The fourth way in is by going to the village of your dreams (or where you can associate yourself the closest). You attend the Panchayats, become a helping hand in every possible way and get to become one of the Panchs. Then you work your way up to the top. It would take a lot more time this way, but this is by far the easiest ways in for the urban-educated masses if they can understand and relate to rural problems. If you can’t take life without a packet of weekend, you have to practice and live with it.

The bad. These are a few of the ways to get there – all that sure looks easy but ain’t so. Not to disappoint you, but power comes after great risks but with greater benefits and even greater responsibility. Won’t talk about the benefits & responsibility, but now follow the risks and the tough part.

Civil services are not for onboarding politicians. The idea of it being a launchpad is since it’s the closest you can be with a real politician. Since you get close to them, you can tell them how you want to be one of them. There are threats though. 90 of 100 politicians today don’t want newcomers. Nepotism is what reigns there. So you have to be at the right place, with the right people and to complete it, at the right time with the right words. You risk getting far-posted and at worse, getting deported or even worse – getting stripped & jailed for things you never did.

Getting to work at a local office of a political party is no fun. You deal with people who themselves have been there for ages and have dreamt of becoming the CM-then-PM. To compete with such political nerds, who have nothing but fetishes of power, it’s a completely different game. Threat to life is the worse that it can get. Don’t try it if you are not a local yourself or cannot act like one. That is the best pretext to get you thrown out if they find out.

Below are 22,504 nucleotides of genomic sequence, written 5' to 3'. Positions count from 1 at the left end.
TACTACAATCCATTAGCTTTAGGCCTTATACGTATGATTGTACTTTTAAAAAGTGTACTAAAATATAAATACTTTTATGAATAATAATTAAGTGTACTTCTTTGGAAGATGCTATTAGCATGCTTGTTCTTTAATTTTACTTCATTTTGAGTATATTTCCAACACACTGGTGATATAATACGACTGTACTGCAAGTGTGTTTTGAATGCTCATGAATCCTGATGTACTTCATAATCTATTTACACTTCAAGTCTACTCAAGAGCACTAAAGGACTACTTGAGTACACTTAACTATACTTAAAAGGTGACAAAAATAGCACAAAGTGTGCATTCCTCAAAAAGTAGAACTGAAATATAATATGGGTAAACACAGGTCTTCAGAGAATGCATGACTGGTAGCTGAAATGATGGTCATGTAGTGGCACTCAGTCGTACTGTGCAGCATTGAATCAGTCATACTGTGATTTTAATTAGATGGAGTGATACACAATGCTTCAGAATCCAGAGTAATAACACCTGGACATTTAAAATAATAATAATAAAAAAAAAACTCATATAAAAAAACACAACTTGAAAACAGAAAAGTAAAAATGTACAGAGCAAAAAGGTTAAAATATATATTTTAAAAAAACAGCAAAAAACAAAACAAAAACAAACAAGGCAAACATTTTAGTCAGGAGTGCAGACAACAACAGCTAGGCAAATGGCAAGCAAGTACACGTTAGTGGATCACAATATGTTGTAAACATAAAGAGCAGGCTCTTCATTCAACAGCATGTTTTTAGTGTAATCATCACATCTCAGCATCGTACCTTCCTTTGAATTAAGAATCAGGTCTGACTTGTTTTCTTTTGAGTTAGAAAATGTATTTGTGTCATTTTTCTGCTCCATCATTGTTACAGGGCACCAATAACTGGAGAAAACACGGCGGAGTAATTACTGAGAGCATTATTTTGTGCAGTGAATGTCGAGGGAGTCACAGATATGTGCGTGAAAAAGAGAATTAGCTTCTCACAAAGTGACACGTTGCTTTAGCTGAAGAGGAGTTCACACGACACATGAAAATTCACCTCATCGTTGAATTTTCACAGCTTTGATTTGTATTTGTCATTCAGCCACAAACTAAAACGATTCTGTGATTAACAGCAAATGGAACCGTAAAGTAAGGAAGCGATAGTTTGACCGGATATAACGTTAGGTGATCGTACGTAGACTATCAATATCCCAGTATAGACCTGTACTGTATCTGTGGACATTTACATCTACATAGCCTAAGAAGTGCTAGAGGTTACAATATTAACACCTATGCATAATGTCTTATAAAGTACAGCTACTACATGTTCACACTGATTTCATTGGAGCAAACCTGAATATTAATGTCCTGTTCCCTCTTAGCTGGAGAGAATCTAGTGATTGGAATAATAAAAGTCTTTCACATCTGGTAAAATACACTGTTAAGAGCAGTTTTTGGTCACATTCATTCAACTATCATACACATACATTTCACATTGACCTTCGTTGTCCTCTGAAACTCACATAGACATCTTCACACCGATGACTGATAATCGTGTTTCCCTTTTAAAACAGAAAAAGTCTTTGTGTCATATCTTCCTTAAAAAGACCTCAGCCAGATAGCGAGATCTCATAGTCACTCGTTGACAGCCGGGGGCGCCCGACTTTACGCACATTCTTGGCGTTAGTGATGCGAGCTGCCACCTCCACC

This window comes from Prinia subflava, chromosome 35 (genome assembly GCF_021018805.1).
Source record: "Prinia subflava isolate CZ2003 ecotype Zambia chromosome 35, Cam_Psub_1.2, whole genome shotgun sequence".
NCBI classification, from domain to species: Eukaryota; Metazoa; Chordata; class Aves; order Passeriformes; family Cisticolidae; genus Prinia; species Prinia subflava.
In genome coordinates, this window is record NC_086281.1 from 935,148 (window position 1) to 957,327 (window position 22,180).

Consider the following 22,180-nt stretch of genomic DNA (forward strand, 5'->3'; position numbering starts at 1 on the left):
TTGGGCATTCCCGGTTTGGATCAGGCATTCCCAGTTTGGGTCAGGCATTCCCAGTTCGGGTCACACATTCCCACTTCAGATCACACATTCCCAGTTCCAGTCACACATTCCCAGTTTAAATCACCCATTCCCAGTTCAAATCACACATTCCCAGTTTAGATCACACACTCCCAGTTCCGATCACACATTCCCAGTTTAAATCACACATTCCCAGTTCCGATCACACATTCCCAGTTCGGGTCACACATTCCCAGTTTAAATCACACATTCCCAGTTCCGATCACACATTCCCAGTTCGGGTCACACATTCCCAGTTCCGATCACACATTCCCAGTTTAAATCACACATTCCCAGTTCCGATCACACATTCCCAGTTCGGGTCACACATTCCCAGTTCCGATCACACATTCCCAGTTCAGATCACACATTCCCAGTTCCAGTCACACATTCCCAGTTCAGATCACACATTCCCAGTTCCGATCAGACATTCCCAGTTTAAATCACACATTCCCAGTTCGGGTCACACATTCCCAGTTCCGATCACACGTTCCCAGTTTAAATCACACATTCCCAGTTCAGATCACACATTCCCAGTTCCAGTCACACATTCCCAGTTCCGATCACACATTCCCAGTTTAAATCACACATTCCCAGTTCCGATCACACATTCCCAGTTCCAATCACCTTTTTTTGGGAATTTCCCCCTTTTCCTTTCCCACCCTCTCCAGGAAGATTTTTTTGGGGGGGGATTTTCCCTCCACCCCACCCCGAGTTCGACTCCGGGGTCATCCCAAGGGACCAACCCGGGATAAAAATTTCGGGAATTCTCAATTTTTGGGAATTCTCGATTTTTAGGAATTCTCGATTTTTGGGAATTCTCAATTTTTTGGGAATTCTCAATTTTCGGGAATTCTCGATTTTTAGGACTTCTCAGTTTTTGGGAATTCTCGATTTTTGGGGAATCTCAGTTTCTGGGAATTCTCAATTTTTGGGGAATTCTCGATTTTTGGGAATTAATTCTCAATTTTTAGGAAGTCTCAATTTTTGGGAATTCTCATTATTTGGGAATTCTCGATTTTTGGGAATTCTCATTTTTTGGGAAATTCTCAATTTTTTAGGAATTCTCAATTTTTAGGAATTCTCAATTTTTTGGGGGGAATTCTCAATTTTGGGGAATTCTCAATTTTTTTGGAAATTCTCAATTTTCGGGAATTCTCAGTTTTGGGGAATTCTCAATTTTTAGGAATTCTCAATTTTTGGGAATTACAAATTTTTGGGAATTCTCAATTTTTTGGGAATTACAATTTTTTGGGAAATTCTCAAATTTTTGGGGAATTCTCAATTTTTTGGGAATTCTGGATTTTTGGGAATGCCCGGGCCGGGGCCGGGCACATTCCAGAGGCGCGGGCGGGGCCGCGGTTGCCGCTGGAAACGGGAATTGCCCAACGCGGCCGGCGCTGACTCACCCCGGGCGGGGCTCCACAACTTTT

Studying in a University infested with a political system is the worst thing a student wants to do in India. But who said you were a student? You wanted to be a politician – and being a student who gets a degree at the end is just a side-effect. Since such Universities are numbered, your chances of getting into the University get lower since you again have to be a local to get all the advantages. To get to the top, you’d have to do things that you never believed in.

Of course, the surest way is always the longest – though with lesser risks (depending upon how aggressive the environment is). Getting into the Panchayati system (which is completely different from the state-union), makes sure you can do your stuff, strike a chord with the local polity and get to work on real-life projects that will alter the way people lead their life. The only thing it doesn’t do is – do it fast. So being in the realm of your final objectives all the time is going to be very critical. In most cases, this will be the most rewarding experience since you will see change happening as you go – and unlike the other options above, you’d get to do stuff right from the beginning.

New York, I love you – 2.5/5

Based on separate events in NYC, this movie is actually a string of short-films woven together. Out of some 10+ short films, I liked around 5 of them & thus my rating of 50% to the movie. For the most part, it doesn’t matter if it was NYC – because the same events could have taken place in LA, SFO or for that matter, even Delhi or Mumbai.